A data audit trail can also be used in legal proceedings to prove the validity of a specific action, such as an electronic signature, and it can be used to demonstrate compliance. If there’s any question about how a particular piece of data has been handled, you can simply point to your audit trail – a particularly useful feature at a time when legislation is being introduced around the world that raises the stakes for data protection and allows for stiffer penalties for data breaches.
Most importantly, if a file is handled improperly, a data audit trail enables you to get to the bottom of it and find out who’s responsible, without the need for a lengthy investigation.
In the event of a breach, you can use a data audit trail to look for unusual activity and identify when the attack occurred. If you’re hit with a ransomware attack, for instance, cybercriminals will encrypt your data, and hold that data hostage until you agree to pay a ransom. Even if you pay the ransom, there’s no guarantee you’ll actually get your data back.
But if you have a comprehensive data audit trail, you can look for the earliest signs of a breach – and if you have the capability, you can then roll back your data to a previous state, before the suspicious activity occurred and before any data was lost. This enables you to recover from what could have been a company-killing disaster with your data intact.
You can also look at your audit trail to determine how the breach occurred. Armed with that information, you can put new security procedures in place to improve your data practices and close off those entry points to attackers.
The ultimate audit trail
Cryptoloc’s technology protects the confidentiality and integrity of documents stored online by combining three different encryption algorithms into one multi-layer process that has never been breached. This technology has been deployed across a wide range of applications, including our file storage and document management solution, Cryptoloc Cloud.
Users of Cryptoloc Cloud are given access to a system-generated audit trail, which records all actions related to each document stored with Cryptoloc, including time and date stamps.
These records can’t be altered, giving users complete confidence in the integrity of their files, including legal agreements, funds transfer records, financial reconciliations, contracts, estate documents, personal records and deeds of ownership.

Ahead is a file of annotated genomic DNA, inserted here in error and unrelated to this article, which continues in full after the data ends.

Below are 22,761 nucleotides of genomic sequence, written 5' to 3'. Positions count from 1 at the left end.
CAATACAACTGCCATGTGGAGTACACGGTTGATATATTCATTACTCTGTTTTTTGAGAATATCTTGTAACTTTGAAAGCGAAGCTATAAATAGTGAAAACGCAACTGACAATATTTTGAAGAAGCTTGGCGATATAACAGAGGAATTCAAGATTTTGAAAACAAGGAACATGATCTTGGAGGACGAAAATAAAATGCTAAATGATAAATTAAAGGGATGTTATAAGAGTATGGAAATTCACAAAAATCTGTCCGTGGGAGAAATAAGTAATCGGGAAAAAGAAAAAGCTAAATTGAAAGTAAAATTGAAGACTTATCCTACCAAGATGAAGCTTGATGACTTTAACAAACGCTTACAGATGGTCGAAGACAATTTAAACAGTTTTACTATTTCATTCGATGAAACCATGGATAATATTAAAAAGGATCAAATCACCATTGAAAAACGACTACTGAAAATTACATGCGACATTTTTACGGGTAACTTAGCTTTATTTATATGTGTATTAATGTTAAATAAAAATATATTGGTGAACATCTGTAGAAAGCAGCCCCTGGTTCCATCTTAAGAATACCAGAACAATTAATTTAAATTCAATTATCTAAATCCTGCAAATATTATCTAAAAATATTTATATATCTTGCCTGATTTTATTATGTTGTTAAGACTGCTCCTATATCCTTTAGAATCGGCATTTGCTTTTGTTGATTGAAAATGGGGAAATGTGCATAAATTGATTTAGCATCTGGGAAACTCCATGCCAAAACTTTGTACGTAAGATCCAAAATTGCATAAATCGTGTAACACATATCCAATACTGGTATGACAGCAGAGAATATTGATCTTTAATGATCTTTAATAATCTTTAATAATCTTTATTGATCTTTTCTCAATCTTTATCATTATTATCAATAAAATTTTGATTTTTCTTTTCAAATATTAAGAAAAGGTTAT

Better yet, with Cryptoloc Cloud, every previous version of every file can be accessed by the file owner at any time. Different versions of the same file can also be shared with different third parties.
These audit and versioning features provide proof of a file’s chain of custody, as well as the identity of anyone who’s ever accessed it, and an immutable record of any changes that were made to it. This enables Cryptoloc users to produce verifiable versions of a file at the time it was uploaded, updated, shared or signed.
With a comprehensive audit trail that can’t be altered, there’s no way for any user actions to slip between the cracks, ensuring full transparency and accountability when it comes to your data.
Big Brother is watching – but in this case, he’s on your side.
Do you ever get the feeling your computer is trying to tell you something? Here are 10 telltale signs that could mean you’ve been hacked – and what you can do to fight back.
It won’t always be obvious you’ve been hacked. In fact, IBM and Ponemon’s Cost of a Data Breach Report 2021 found that the average breach takes 287 days to identify and contain, with the cost of the breach increasing the longer it remains undetected.
But while you shouldn’t expect any flashing lights and blaring alarm sounds, there are some clear warning signs to watch out for. And with cybercrime on the rise – it’s now estimated that hackers attack someone online every 32 seconds, targeting everyone from large companies and governments to small businesses and private individuals – it’s more important than ever to be vigilant.
Here are 10 surefire signs you’ve been breached.
You start seeing applications you didn’t install
Have you ever noticed programs or applications on your computer that you don’t remember installing? Sure, it’s possible that your memory is failing – but it’s also possible that these suspicious apps are malware, and that an intruder may be using them as a backdoor into your system.
Most malware programs are Trojans and worms, and they have a nasty habit of installing themselves along with legitimate programs. Read your software license agreements carefully – some will plainly state that they’ll be installing more than one program. In that case, opt out of the other programs, if you can, and go through your installed programs and disable anything you don’t recognise.
Your cursor moves by itself
If your cursor appears to have a mind of its own, it probably doesn’t mean your mouse is in need of an exorcist – it means you’ve been hacked, and your device is being controlled remotely.
Hardware problems do happen, and if your cursor starts to move randomly and uncontrollably but doesn’t seem to be getting anywhere, then the issue could be benign. But if you observe your cursor moving by itself and successfully clicking on programs or links, it’s virtually certain you’re the victim of a remote access scam, and have at some point been persuaded to download software that a cybercriminal has used to take control of your device.
If this has happened to you, disconnect from the internet and power off your device immediately. Use another device that you trust to change all of your usernames and passwords, and check your bank account history and any other accounts the attacker may have used to make a transaction.